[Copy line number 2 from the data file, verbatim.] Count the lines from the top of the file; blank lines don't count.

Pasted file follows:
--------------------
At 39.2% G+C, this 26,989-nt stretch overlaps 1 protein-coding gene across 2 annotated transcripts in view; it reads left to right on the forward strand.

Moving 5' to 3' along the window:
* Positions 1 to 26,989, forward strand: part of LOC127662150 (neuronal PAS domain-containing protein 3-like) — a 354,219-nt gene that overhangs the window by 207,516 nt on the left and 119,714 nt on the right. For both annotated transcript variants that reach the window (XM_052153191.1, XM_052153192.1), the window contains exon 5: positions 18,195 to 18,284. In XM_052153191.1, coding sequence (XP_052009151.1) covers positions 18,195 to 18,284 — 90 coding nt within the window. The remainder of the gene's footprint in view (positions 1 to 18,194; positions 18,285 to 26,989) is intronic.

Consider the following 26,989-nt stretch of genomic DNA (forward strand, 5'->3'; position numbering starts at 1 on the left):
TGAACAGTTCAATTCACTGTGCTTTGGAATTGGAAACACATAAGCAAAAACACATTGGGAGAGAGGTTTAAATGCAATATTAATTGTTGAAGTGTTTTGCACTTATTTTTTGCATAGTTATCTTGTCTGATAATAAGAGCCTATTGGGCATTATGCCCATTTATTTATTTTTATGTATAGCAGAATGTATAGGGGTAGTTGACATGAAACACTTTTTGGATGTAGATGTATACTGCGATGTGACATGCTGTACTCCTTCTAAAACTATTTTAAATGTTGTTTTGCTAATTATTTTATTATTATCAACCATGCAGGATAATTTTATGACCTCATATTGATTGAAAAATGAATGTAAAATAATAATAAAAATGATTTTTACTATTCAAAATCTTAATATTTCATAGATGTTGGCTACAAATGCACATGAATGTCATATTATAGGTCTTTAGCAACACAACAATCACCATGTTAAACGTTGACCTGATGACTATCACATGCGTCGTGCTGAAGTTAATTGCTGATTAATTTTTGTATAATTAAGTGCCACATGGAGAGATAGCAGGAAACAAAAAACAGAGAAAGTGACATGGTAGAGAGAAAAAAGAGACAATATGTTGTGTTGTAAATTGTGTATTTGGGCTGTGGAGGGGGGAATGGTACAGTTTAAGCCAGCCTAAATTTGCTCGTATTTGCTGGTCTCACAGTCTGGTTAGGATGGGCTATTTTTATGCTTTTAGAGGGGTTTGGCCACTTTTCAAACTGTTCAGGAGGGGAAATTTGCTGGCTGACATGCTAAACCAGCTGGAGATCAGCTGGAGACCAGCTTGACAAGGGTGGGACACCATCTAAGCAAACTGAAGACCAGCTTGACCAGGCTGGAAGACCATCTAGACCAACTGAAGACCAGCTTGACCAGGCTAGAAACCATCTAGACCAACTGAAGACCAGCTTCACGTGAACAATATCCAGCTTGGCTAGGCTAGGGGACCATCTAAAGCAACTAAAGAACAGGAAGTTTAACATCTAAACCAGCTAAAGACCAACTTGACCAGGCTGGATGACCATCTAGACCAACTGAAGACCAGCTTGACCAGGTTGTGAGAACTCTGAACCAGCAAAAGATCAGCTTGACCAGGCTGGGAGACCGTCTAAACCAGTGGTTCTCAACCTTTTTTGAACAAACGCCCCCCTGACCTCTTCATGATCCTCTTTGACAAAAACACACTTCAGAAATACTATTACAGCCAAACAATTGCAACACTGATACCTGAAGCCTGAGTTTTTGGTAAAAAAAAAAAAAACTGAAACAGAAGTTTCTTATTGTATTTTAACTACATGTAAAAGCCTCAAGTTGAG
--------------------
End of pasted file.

Moving 5' to 3' along the window: